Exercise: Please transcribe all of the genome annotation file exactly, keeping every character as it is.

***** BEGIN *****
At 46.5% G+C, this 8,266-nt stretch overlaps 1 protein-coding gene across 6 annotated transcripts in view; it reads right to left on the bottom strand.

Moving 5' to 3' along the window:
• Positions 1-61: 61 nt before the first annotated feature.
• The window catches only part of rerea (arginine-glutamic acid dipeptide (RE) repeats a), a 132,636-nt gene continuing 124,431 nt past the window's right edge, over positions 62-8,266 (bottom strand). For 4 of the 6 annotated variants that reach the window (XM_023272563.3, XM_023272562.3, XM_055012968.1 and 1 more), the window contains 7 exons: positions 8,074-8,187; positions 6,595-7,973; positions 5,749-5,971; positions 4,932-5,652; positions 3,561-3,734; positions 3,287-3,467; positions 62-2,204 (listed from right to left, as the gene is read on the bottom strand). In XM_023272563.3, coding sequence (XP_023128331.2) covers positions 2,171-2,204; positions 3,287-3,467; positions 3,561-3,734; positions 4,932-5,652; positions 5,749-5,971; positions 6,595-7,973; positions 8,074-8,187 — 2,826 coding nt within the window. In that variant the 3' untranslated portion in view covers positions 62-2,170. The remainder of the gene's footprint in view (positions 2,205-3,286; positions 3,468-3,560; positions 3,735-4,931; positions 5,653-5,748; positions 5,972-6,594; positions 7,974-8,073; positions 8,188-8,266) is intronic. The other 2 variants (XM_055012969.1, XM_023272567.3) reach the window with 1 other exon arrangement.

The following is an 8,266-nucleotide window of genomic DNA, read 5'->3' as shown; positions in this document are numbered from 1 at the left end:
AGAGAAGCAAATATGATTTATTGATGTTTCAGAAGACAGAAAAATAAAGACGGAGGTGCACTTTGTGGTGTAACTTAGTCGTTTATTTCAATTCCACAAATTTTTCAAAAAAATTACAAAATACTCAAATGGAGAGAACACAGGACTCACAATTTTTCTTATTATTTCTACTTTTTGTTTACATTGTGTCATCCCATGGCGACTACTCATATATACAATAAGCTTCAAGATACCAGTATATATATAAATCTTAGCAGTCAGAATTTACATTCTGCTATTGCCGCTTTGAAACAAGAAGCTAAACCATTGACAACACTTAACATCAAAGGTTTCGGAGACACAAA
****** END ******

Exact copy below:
At 46.5% G+C, this 8,266-nt stretch overlaps 1 protein-coding gene across 6 annotated transcripts in view; it reads right to left on the bottom strand.

Moving 5' to 3' along the window:
• Positions 1-61: 61 nt before the first annotated feature.
• The window catches only part of rerea (arginine-glutamic acid dipeptide (RE) repeats a), a 132,636-nt gene continuing 124,431 nt past the window's right edge, over positions 62-8,266 (bottom strand). For 4 of the 6 annotated variants that reach the window (XM_023272563.3, XM_023272562.3, XM_055012968.1 and 1 more), the window contains 7 exons: positions 8,074-8,187; positions 6,595-7,973; positions 5,749-5,971; positions 4,932-5,652; positions 3,561-3,734; positions 3,287-3,467; positions 62-2,204 (listed from right to left, as the gene is read on the bottom strand). In XM_023272563.3, coding sequence (XP_023128331.2) covers positions 2,171-2,204; positions 3,287-3,467; positions 3,561-3,734; positions 4,932-5,652; positions 5,749-5,971; positions 6,595-7,973; positions 8,074-8,187 — 2,826 coding nt within the window. In that variant the 3' untranslated portion in view covers positions 62-2,170. The remainder of the gene's footprint in view (positions 2,205-3,286; positions 3,468-3,560; positions 3,735-4,931; positions 5,653-5,748; positions 5,972-6,594; positions 7,974-8,073; positions 8,188-8,266) is intronic. The other 2 variants (XM_055012969.1, XM_023272567.3) reach the window with 1 other exon arrangement.

The following is an 8,266-nucleotide window of genomic DNA, read 5'->3' as shown; positions in this document are numbered from 1 at the left end:
AGAGAAGCAAATATGATTTATTGATGTTTCAGAAGACAGAAAAATAAAGACGGAGGTGCACTTTGTGGTGTAACTTAGTCGTTTATTTCAATTCCACAAATTTTTCAAAAAAATTACAAAATACTCAAATGGAGAGAACACAGGACTCACAATTTTTCTTATTATTTCTACTTTTTGTTTACATTGTGTCATCCCATGGCGACTACTCATATATACAATAAGCTTCAAGATACCAGTATATATATAAATCTTAGCAGTCAGAATTTACATTCTGCTATTGCCGCTTTGAAACAAGAAGCTAAACCATTGACAACACTTAACATCAAAGGTTTCGGAGACACAAA